So back to the House of Lords and some very clear comments about why the principles behind the Rob Butler Bill need to be treated as a high priority. The initial question came from Baroness Sater (Amanda Sater) who is a Conservative Peer and the response is from Jane Scott

AS: To ask Her Majesty’s Government what steps they are taking to enable children who commit offences to be tried and sentenced according to the youth justice system, and in particular, those who turn 18 before their first court appearance.

JS: My Lords, the courts are working to prioritise trials involving youth defendants, particularly when they involve a child who is about to turn 18. When a child turns 18 after an offence is committed but before they appear in court, they must be tried as an adult. However, guidelines state that in these cases courts should use as a starting point a sentence that would have been given at the time the offence was committed.

AS: My Lords, delays, backlogs and where you live can mean that a defendant who commits an offence under the age of 18 but who does not attend their first court appearance before their 18th birthday is treated differently from those who get to court before they turn 18. Through no fault of their own, those defendants miss out on receiving the valuable specialist youth court provision and sentences, especially referral orders, which can be vital in the rehabilitation and turning around of a young person’s life and which I have witnessed as a former youth magistrate. Will the Government consider reviewing this unfair anomaly?

A bit later in the debate there are comments from Baroness Jones from Moulsecoomb (Jenny Jones) who is a Green Peer along with Baroness Butler-Sloss (Elizabeth Butler-Sloss) and Baron Ramsbotham (David Ramsbotham) who are both Crossbench Peers, all of whom receive responses from Jane Scott.

EB-S: My Lords, are the Government considering raising the age of criminal responsibility from 10 to 12? These 10 and 11 year-olds usually come from seriously dysfunctional backgrounds and need help in the care system rather than convictions or findings of guilt.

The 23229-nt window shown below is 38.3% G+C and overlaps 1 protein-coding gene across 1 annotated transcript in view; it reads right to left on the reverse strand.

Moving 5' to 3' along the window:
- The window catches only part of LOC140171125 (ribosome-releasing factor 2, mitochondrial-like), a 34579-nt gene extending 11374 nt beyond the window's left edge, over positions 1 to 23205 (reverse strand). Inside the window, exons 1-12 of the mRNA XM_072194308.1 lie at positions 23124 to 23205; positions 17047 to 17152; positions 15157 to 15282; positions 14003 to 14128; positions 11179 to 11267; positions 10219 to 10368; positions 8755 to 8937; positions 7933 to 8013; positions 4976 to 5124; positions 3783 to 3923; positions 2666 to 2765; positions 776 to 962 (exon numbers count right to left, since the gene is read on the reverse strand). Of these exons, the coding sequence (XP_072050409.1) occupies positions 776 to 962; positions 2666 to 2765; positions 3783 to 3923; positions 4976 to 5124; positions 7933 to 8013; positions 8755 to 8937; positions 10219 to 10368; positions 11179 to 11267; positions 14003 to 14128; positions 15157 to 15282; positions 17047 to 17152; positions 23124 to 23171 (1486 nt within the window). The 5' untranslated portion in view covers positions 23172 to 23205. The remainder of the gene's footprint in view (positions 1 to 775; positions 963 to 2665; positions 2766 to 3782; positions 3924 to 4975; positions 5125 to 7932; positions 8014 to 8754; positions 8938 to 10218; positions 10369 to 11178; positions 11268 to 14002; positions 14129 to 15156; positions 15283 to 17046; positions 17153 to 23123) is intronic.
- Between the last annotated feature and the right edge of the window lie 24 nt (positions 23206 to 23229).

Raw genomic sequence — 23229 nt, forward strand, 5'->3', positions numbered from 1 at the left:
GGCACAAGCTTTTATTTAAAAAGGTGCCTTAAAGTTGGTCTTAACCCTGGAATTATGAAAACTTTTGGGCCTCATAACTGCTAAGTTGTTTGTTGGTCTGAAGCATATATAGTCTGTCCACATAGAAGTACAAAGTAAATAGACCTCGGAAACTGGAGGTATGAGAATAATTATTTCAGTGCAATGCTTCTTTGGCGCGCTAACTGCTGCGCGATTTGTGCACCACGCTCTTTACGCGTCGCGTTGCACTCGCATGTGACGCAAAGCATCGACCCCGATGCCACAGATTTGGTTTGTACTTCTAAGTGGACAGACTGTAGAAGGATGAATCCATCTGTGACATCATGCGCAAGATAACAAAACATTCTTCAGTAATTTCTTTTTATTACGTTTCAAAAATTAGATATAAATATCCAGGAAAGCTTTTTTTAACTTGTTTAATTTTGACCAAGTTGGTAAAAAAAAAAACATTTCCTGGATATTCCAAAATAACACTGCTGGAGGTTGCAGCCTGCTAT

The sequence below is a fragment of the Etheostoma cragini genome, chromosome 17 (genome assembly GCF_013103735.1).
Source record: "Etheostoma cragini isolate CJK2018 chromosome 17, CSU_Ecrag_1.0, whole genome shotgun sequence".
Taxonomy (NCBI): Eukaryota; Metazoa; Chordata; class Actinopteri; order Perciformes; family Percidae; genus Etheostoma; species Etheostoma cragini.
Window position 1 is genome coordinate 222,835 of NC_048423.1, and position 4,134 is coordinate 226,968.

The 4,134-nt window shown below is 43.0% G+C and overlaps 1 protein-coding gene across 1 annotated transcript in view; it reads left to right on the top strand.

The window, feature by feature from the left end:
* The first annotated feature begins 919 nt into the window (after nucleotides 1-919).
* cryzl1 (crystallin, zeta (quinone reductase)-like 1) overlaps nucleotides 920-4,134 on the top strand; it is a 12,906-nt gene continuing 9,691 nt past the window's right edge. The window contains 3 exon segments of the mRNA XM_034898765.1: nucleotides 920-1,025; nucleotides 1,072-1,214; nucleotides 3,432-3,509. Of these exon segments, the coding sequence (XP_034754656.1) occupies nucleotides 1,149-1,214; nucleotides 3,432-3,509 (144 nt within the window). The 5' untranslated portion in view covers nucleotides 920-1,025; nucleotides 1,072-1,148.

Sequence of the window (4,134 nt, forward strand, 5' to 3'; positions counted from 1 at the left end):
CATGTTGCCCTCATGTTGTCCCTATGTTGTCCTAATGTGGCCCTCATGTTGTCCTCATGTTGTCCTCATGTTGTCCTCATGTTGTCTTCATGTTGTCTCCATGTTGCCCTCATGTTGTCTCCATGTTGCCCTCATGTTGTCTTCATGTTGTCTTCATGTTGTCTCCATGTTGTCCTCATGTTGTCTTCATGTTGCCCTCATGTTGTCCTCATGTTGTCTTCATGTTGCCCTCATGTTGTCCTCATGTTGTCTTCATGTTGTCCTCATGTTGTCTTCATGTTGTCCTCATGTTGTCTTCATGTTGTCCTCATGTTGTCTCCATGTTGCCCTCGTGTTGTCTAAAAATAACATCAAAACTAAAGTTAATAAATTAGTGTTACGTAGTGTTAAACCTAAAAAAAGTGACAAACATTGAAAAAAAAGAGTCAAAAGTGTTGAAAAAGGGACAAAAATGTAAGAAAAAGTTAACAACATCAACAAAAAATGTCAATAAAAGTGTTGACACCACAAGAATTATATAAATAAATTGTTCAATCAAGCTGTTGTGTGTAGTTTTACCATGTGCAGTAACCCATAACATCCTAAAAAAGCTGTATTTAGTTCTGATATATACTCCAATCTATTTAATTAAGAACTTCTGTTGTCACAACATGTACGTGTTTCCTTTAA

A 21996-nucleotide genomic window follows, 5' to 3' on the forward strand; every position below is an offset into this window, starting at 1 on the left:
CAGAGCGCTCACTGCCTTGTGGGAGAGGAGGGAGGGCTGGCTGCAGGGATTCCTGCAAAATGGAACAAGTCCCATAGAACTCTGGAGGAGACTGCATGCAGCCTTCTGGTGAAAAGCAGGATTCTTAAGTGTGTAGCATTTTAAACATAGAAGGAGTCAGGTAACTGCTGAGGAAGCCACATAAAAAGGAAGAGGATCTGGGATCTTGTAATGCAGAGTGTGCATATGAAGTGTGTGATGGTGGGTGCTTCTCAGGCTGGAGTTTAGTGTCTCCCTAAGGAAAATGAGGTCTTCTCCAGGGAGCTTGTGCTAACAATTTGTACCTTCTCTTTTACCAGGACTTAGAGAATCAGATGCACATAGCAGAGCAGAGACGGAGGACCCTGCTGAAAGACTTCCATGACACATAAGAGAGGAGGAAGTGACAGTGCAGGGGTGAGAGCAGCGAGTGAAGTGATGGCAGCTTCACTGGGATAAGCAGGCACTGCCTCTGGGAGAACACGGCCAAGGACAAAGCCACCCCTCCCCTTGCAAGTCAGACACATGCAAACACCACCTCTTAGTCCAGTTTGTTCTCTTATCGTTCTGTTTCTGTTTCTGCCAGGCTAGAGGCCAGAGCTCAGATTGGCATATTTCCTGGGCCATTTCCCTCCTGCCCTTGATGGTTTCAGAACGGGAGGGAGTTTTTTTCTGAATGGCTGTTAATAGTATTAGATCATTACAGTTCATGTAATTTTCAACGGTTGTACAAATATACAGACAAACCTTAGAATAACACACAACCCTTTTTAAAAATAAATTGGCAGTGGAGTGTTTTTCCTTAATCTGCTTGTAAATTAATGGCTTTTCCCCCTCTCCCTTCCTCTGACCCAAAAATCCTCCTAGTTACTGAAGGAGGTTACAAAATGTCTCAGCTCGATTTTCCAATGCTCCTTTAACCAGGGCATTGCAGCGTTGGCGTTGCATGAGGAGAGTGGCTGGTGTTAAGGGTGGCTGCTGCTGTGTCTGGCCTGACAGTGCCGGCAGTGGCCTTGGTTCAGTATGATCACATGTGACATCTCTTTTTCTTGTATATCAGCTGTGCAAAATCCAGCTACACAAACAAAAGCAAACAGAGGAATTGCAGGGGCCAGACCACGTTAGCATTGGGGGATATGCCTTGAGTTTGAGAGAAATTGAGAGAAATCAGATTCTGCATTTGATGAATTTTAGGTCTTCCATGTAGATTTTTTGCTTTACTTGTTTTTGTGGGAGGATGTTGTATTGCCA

JS: I have no information that the age will rise from 10 to 12 but that may be debated in the Police, Crime, Sentencing and Courts Bill, which is in the other place and will be coming to this House shortly.

Tragically this comment did not get admitted by Jane Scott and as I wrote two days ago sadly there has been a major loss of Courts and indeed that took place with Labour as well as the coalition and Conservative Governments over the last 10 years.

JJ: My Lords, part of the problem with all the delays and children becoming adults before they go to court is because the Conservative Government massively cut funding to courts. The Minister comes from the Ministry of Justice but this is a clear injustice. What will the Ministry of Justice do about it?

And then the next comment after Jenny Jones came from the sadly inaudible piece from Dave Ramsbotham.

DR: [Inaudible]—the Minister to my noble and learned friend Lady Butler-Sloss indicates that the important question of the age of criminal responsibility may be raised in the Bill which is at present in the other place.

JS: I do not think I heard the whole question from the noble Lord, but if it is about the age in law, I have answered that question before. If that is an issue, the Police, Crime, Sentencing and Courts Bill, which is coming from the other place shortly, will be the place to discuss it fully in this House.

About ianchisnall

I am passionate about the need for public policies to be made accessible to everyone, especially those who want to improve the wellbeing of their communities. I am particularly interested in issues related to crime and policing as well as health services and strategic planning.